That is the strategic cliff. Android and Windows Phone models are good enough and sexy enough to take share at the high end, particularly during the interminable waits between new iPhone releases. Carriers with alternative products to champion gain leverage and insist on iPhone subsidies more commensurate with their other suppliers, forcing Apple to accept lower prices to remain competitive for its bread and butter high end consumers. Meanwhile, Apple eschews the lower end, where huge growth in emerging markets is creating hundreds of millions of new Android users each year, reversing Apple’s scale-based cost advantages in the process.
The tablet market could prove to be worse than smartphones for Apple. Because most tablet sales are not subsidized by wireless carriers, consumers are exposed to the full price of the device, taking away a big multiplier in Apple’s margin math. Expert witness testimony in Apple’s epic patent litigation with Samsung revealed that iPad gross margins were roughly half those of the iPhone – tough, when the demand for tablets is growing twice as fast as the demand for smartphones. Furthermore, the iPad is still less than three years old, and it has had reasonable competition for only half of its life. While critics still praise the iPad for its smooth user experience and specially adapted tablet apps, the competitors have narrowed the quality gap considerably. Worse yet, the competition is led by Amazon and Google, both willing to sell their tablets at their manufacturing cost, waiving device margins now in favor of generating e-commerce, electronic media and advertising profits over the life of the product. Apple’s new iPad Mini launched at a 60% premium price to the $199 asked for Amazon’s Fire HD or the Google Nexus 7. As rival products edge closer to the iPad in quality with each generation, Apple will be forced to bleed either profit margin or market share.
The market understands this equation implicitly, hence the swan dive for Apple shares over the past several months, and the journos and blogistes are back with their “What would Steve Jobs Do?” articles. For me, the better question is “What would Jeff Bezos do, if he were in charge of this mess?” and I think that the answer would be a radical rethinking of the high price, high margins elitism of Apple’s legacy strategy, with tactical steps along the lines of:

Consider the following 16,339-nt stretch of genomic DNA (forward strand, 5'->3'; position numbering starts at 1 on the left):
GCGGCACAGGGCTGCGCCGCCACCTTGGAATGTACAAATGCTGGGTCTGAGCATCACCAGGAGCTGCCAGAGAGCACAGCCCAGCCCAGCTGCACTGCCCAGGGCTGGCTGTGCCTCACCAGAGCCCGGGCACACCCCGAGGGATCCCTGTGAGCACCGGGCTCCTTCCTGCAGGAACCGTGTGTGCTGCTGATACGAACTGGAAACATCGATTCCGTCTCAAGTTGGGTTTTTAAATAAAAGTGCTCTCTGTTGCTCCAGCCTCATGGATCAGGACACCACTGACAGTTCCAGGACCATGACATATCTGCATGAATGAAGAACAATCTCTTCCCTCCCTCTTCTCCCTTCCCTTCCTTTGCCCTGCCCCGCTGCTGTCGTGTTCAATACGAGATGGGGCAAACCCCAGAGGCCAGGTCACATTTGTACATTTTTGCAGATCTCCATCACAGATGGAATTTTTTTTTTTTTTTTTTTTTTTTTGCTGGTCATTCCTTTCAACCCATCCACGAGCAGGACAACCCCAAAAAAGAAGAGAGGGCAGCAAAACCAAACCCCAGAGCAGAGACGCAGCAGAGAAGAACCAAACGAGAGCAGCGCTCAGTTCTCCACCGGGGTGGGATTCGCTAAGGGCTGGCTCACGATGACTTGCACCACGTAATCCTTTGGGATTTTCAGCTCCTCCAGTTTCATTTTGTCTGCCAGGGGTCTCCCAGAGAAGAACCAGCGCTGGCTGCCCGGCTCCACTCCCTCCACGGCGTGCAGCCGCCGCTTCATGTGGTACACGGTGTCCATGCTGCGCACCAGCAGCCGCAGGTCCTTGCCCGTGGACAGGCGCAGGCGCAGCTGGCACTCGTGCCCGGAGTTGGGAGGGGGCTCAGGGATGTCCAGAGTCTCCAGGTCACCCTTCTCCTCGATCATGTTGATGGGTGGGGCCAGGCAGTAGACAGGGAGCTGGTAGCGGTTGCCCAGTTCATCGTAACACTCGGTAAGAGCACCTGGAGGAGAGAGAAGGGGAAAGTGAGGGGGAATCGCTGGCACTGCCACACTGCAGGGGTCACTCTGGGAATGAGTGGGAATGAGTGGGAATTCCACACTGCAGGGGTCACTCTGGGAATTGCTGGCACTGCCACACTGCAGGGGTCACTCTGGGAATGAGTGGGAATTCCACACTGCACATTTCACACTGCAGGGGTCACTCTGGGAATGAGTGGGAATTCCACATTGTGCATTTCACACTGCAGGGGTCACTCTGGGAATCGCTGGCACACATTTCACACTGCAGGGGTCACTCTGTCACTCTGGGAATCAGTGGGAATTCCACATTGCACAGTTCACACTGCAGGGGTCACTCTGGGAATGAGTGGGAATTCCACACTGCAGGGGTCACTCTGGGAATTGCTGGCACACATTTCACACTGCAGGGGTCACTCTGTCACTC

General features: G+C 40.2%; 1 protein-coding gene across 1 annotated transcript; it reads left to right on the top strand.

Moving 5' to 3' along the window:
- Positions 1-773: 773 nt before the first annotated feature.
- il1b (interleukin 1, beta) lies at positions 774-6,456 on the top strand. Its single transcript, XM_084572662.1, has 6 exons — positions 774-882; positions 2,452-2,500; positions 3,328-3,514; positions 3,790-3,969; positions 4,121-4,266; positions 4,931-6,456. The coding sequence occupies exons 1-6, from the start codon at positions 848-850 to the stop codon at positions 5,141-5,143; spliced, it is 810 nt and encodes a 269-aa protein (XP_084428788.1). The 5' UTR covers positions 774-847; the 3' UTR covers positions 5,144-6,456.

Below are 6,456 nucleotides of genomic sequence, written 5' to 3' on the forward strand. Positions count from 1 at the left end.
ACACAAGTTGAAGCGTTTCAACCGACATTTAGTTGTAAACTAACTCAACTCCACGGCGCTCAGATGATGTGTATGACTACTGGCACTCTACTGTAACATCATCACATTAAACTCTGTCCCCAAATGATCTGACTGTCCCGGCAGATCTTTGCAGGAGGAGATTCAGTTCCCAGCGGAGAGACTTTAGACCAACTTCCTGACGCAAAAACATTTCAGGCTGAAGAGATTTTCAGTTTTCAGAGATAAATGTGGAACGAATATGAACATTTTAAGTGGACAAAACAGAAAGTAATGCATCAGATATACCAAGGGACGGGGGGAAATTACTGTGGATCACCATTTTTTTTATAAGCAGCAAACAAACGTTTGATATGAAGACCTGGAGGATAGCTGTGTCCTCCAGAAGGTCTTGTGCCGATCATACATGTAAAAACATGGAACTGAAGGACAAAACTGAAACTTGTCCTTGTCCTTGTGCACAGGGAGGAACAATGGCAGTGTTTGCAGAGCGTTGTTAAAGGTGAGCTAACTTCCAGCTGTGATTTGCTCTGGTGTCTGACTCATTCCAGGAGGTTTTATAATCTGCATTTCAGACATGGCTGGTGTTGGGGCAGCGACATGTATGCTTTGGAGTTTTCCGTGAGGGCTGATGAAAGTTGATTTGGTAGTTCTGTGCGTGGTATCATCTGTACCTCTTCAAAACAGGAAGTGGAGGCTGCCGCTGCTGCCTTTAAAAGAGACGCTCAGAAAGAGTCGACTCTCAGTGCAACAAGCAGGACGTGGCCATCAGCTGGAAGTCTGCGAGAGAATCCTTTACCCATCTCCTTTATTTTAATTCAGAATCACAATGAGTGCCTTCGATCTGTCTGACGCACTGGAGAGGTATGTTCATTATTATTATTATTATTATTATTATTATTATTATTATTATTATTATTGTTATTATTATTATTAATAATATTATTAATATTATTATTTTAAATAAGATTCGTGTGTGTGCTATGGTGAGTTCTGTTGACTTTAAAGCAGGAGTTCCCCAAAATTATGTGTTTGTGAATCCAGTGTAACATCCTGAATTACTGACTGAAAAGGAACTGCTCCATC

Reset investor expectations – The stock is more than 35% off of its September highs, trading at just over 10 times trailing earnings. Obviously, investors no longer believe in the story of mid-teens EPS growth against a trend of decelerating sales and declining margins. Bezos would acknowledge the obvious, but highlight the long-term growth potential inherent in really expanding the services it offered to its loyal customer base. For the foreseeable future, gross margins would be much lower, and growth would reaccelerate once the investments in cultivating that expansion pay off.
Lower prices, broader product lines, frequent updates – The iPhone trails Android in global smartphone market share 75% to 15%, and the iPad is at imminent risk of dropping below 50%. For Apple, the market share trend is alarming and must be reversed. This means pricing its high end products competitively and offering inexpensive, entry level devices, even if that sees gross margins down by a big fraction. The smartphone and tablet product lines should expand to leave no major segment of the market uncovered, and the products, including the underlying software and semiconductor platforms, should be updated on an aggressive 6 month schedule. This would be costly – fewer products and long product lives allowed manufacturing costs to ramp to their sweet spot, typically 6-12 months in, when gross margins could be maximized.